Fire Island Inlet Bridge

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Fire Island Inlet Bridge
Pano Robert Moses bridge.jpg
The Fire Island Inlet Bridge as seen from beaches in nearby Captree State Park.
Carries 2 lanes of the Robert Moses Causeway
Crosses Fire Island Inlet
Locale Robert Moses State Park
Maintained by New York State Department of Transportation
ID number 1058770
Design Steel Truss arch bridge/Concrete Trestle Hybrid
Material Steel
Total length 3,970 feet (1,210 m)
Width 26 feet (7.9 m)
Load limit 29 (5 on span, 24 approach)
Vertical clearance 65 feet (20 m)
Construction end 1964
Construction cost $10 million (1960 USD)
References: [1][2]

The Fire Island Inlet Bridge, an integral part of the Robert Moses Causeway, is a two-lane, steel arch span with a concrete deck that carries the parkway over Fire Island Inlet.

Construction of the Fire Island Bridge was completed in 1964 and although a relatively young structure, (less than 50-years old), its concrete deck has suffered from severe chloride ingress resulting in cracks, spalling, and the formation of potholes.[3]

The Fire Island Inlet span of the Robert Moses Causeway connects to Robert Moses State Park on the western tip of Fire Island.

The Fire Island Inlet Bridge is located south of the State Boat Channel Bridge, a 665-foot (203 m) long bascule bridge modeled after Brooklyn's Mill Basin Drawbridge.

The Fire Island Inlet span cost $10 million to complete and opened to traffic on June 13, 1964.[2][4] By 1985, a dual span was supposed to be built to alleviate traffic; the second bridge proposal was never implemented.[5] As first proposed in 1938, the span was to be a vertical-lift span with a design similar to that of the Marine Parkway–Gil Hodges Memorial Bridge. The design was changed to conform with that of the Great South Bay Bridge, a 600-foot (180 m) steel-arch span with a 60-foot (18 m) clearance.[5]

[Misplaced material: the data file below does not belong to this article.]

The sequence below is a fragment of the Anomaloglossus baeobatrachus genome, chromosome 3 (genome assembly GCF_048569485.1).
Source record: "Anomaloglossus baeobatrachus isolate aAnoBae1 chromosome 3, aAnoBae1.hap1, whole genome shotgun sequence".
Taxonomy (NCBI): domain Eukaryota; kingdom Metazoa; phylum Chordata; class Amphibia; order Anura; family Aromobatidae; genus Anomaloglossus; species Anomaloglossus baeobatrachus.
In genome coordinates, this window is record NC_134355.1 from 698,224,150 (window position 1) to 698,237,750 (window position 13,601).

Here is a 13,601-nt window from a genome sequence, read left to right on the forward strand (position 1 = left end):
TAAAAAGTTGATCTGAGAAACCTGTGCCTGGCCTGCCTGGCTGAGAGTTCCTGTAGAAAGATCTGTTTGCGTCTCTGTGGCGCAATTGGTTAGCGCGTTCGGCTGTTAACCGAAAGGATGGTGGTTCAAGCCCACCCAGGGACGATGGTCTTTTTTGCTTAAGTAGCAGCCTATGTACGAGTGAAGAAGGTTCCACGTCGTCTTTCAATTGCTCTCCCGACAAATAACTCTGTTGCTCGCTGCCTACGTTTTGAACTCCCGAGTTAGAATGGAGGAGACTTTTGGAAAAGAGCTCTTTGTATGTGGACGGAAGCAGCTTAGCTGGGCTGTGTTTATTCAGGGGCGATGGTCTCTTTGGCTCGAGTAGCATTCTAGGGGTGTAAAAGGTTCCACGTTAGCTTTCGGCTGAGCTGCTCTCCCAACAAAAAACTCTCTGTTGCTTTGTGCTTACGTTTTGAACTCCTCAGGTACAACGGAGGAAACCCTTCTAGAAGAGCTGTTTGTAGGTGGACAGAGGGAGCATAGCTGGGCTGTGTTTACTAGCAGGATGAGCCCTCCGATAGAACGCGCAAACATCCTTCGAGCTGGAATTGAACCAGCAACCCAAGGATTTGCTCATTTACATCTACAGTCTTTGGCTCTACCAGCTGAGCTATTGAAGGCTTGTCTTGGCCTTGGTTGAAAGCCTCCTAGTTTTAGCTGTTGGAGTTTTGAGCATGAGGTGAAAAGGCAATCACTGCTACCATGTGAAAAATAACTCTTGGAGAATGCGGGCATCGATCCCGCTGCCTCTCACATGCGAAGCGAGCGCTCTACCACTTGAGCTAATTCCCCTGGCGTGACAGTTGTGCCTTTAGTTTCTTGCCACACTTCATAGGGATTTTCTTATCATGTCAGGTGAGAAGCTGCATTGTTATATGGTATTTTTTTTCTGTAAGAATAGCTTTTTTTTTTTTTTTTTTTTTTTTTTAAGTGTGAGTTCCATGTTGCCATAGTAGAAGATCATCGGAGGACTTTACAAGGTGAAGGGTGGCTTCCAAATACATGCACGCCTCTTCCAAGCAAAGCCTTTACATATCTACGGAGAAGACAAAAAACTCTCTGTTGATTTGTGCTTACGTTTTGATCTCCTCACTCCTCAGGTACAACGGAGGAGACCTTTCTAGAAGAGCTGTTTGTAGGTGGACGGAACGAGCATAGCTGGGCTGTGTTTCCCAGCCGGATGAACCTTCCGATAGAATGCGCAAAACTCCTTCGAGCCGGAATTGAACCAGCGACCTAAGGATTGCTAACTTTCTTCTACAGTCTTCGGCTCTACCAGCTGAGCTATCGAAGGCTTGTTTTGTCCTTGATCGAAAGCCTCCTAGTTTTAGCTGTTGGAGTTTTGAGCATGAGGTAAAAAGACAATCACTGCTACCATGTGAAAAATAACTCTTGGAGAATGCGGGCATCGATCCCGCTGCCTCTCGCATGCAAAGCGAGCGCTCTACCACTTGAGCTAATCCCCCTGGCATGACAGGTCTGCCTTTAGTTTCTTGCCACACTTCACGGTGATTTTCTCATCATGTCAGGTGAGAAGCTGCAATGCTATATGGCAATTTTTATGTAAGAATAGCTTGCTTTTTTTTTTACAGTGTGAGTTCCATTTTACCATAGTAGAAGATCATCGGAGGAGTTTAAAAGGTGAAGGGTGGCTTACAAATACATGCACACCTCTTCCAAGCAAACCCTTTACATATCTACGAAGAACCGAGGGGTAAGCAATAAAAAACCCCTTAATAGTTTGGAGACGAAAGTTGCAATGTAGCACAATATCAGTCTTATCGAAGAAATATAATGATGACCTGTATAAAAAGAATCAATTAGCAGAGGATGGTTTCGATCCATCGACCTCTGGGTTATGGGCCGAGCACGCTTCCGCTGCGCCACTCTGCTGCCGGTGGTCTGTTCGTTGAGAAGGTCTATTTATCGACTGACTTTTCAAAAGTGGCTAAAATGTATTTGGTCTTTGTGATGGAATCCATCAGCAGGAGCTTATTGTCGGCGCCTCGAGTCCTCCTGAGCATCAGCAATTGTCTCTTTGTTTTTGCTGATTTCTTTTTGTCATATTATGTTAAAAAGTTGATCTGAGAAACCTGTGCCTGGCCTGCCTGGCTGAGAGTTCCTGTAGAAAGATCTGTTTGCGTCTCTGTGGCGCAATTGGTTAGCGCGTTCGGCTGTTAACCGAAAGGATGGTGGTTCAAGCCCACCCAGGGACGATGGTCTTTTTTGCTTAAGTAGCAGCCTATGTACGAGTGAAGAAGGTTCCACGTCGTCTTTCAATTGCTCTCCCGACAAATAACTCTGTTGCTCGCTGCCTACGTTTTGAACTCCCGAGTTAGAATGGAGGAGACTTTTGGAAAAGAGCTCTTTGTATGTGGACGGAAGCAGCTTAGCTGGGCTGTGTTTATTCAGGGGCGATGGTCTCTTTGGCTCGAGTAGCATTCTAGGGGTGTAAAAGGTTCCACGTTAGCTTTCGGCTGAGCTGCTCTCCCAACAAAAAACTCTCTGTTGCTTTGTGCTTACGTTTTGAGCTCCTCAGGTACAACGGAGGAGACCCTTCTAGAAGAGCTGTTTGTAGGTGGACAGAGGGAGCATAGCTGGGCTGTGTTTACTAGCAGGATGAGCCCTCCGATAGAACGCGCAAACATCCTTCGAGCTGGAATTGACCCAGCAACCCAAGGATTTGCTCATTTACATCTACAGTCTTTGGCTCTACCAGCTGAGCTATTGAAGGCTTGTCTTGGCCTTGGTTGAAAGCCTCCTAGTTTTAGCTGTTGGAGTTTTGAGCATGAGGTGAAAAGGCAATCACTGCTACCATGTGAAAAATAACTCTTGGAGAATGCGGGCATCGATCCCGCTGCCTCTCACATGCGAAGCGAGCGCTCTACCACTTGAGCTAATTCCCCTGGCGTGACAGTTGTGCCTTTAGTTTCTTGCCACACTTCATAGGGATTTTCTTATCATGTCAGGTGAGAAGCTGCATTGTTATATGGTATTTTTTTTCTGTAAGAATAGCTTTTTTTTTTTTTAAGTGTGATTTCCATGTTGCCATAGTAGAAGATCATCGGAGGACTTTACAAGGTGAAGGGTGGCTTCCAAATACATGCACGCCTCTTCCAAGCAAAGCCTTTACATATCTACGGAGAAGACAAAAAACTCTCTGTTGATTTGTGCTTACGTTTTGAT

In 2004, the New York State Department of Transportation began studies on the Fire Island Inlet span after the realization that it was rapidly decomposing due to flaws in the cement during its construction.[5][6] A 5-short-ton (4,500 kg) weight restriction was enforced by local police until permanent repairs could be made.[7]

Currently repairs are being undertaken to extend the life and safety of the bridge; groundbreaking for a new bridge was expected in 2010. It is assumed that the new bridge will be built to the west of the current structure; the new span will be four lanes, two southbound and two northbound. The new Fire Island Bridge will keep the look of the old one for aesthetic conformity with the other bridges over the bay.[citation needed]

References[edit]

  1. ^ "Structure No. 1058770". United States Department of Transportation. Nationalbridges.com. 2011. Retrieved December 28, 2012. 
  2. ^ a b Porterfield, Byron (June 4, 1964). "$10 Million Fire Island Bridge To Be Opened to Public June 13". The New York Times. p. 39. Retrieved 2010-04-11. 
  3. ^ "Robert Moses Causeway" (PDF). Stirling Lloyd. Retrieved 2010-04-11. 
  4. ^ Maiorana, Ronald (June 14, 1964). "New L.I. Bridge Opened By Moses". The New York Times. p. 82. Retrieved 2010-04-11. 
  5. ^ a b c Anderson, Steve. "Robert Moses Causeway". NYCRoads. Retrieved 2010-04-11. 
  6. ^ Constantino, Frank (February 2004). "New York Stretches Bridge Deck Life". Better Roads 74 (2): 98–99. Archived from the original on 17 April 2004. Retrieved 11 June 2014. 
  7. ^ "Featured Project: Gusset Plate Replacement Robert Moses Causeway over Fire Island Inlet, BIN 1058770" (PDF). Bridge Maintenance News 2 (6): 1. November 2009. Retrieved 2011-11-05. 

External links[edit]

Coordinates: 40°37′56″N 73°15′46″W / 40.63222°N 73.26278°W / 40.63222; -73.26278